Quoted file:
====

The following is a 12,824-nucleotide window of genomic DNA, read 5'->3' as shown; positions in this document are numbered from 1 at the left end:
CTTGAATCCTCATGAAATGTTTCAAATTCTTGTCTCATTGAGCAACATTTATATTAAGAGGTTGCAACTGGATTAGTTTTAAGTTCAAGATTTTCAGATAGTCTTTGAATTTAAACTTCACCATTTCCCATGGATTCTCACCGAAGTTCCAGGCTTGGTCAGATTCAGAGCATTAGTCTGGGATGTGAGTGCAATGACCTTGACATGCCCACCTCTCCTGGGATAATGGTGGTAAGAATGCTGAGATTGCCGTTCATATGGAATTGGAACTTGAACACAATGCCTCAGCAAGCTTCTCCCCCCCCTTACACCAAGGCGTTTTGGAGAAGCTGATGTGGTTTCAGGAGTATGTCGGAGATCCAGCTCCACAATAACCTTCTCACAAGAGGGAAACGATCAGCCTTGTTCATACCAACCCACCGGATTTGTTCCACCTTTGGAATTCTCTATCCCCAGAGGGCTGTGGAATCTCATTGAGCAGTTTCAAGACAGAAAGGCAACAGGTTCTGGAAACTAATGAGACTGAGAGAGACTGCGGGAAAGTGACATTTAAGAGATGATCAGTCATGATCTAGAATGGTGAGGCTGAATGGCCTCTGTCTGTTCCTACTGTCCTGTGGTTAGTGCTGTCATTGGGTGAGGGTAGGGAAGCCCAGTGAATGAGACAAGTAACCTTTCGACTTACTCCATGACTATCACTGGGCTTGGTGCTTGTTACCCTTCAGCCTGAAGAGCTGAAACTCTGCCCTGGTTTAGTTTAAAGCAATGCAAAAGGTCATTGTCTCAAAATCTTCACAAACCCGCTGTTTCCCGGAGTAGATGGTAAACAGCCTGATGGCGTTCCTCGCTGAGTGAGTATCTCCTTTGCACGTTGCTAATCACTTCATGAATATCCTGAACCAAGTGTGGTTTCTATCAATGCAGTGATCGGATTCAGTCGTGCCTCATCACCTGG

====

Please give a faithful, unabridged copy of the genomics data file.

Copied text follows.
The following is a 12,824-nucleotide window of genomic DNA, read 5'->3' as shown; positions in this document are numbered from 1 at the left end:
CTTGAATCCTCATGAAATGTTTCAAATTCTTGTCTCATTGAGCAACATTTATATTAAGAGGTTGCAACTGGATTAGTTTTAAGTTCAAGATTTTCAGATAGTCTTTGAATTTAAACTTCACCATTTCCCATGGATTCTCACCGAAGTTCCAGGCTTGGTCAGATTCAGAGCATTAGTCTGGGATGTGAGTGCAATGACCTTGACATGCCCACCTCTCCTGGGATAATGGTGGTAAGAATGCTGAGATTGCCGTTCATATGGAATTGGAACTTGAACACAATGCCTCAGCAAGCTTCTCCCCCCCCTTACACCAAGGCGTTTTGGAGAAGCTGATGTGGTTTCAGGAGTATGTCGGAGATCCAGCTCCACAATAACCTTCTCACAAGAGGGAAACGATCAGCCTTGTTCATACCAACCCACCGGATTTGTTCCACCTTTGGAATTCTCTATCCCCAGAGGGCTGTGGAATCTCATTGAGCAGTTTCAAGACAGAAAGGCAACAGGTTCTGGAAACTAATGAGACTGAGAGAGACTGCGGGAAAGTGACATTTAAGAGATGATCAGTCATGATCTAGAATGGTGAGGCTGAATGGCCTCTGTCTGTTCCTACTGTCCTGTGGTTAGTGCTGTCATTGGGTGAGGGTAGGGAAGCCCAGTGAATGAGACAAGTAACCTTTCGACTTACTCCATGACTATCACTGGGCTTGGTGCTTGTTACCCTTCAGCCTGAAGAGCTGAAACTCTGCCCTGGTTTAGTTTAAAGCAATGCAAAAGGTCATTGTCTCAAAATCTTCACAAACCCGCTGTTTCCCGGAGTAGATGGTAAACAGCCTGATGGCGTTCCTCGCTGAGTGAGTATCTCCTTTGCACGTTGCTAATCACTTCATGAATATCCTGAACCAAGTGTGGTTTCTATCAATGCAGTGATCGGATTCAGTCGTGCCTCATCACCTGG